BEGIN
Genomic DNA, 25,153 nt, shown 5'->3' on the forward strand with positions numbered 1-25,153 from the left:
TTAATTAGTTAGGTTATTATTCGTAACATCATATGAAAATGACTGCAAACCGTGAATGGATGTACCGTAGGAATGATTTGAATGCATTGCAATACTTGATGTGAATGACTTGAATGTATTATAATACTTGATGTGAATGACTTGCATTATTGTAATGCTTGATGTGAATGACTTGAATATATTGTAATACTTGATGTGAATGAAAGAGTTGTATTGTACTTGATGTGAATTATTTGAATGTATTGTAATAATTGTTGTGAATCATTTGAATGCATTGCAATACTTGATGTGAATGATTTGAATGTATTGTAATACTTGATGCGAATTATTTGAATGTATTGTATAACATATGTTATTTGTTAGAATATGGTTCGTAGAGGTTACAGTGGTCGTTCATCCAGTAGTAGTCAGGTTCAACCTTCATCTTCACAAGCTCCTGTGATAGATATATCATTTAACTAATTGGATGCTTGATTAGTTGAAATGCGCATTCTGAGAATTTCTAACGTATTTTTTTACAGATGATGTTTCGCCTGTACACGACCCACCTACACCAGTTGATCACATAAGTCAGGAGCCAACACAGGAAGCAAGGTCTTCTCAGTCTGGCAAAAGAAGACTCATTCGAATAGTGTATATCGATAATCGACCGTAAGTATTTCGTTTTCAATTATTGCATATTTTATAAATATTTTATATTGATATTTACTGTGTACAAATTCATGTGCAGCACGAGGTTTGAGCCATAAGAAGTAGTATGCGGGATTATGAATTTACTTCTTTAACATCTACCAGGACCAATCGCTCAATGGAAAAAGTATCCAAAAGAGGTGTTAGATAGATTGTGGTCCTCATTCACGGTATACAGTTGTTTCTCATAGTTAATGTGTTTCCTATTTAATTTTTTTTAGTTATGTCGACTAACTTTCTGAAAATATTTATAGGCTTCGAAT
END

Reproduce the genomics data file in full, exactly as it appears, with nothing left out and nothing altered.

Genomic DNA, 25,153 nt, shown 5'->3' on the forward strand with positions numbered 1-25,153 from the left:
TTAATTAGTTAGGTTATTATTCGTAACATCATATGAAAATGACTGCAAACCGTGAATGGATGTACCGTAGGAATGATTTGAATGCATTGCAATACTTGATGTGAATGACTTGAATGTATTATAATACTTGATGTGAATGACTTGCATTATTGTAATGCTTGATGTGAATGACTTGAATATATTGTAATACTTGATGTGAATGAAAGAGTTGTATTGTACTTGATGTGAATTATTTGAATGTATTGTAATAATTGTTGTGAATCATTTGAATGCATTGCAATACTTGATGTGAATGATTTGAATGTATTGTAATACTTGATGCGAATTATTTGAATGTATTGTATAACATATGTTATTTGTTAGAATATGGTTCGTAGAGGTTACAGTGGTCGTTCATCCAGTAGTAGTCAGGTTCAACCTTCATCTTCACAAGCTCCTGTGATAGATATATCATTTAACTAATTGGATGCTTGATTAGTTGAAATGCGCATTCTGAGAATTTCTAACGTATTTTTTTACAGATGATGTTTCGCCTGTACACGACCCACCTACACCAGTTGATCACATAAGTCAGGAGCCAACACAGGAAGCAAGGTCTTCTCAGTCTGGCAAAAGAAGACTCATTCGAATAGTGTATATCGATAATCGACCGTAAGTATTTCGTTTTCAATTATTGCATATTTTATAAATATTTTATATTGATATTTACTGTGTACAAATTCATGTGCAGCACGAGGTTTGAGCCATAAGAAGTAGTATGCGGGATTATGAATTTACTTCTTTAACATCTACCAGGACCAATCGCTCAATGGAAAAAGTATCCAAAAGAGGTGTTAGATAGATTGTGGTCCTCATTCACGGTATACAGTTGTTTCTCATAGTTAATGTGTTTCCTATTTAATTTTTTTTAGTTATGTCGACTAACTTTCTGAAAATATTTATAGGCTTCGAAT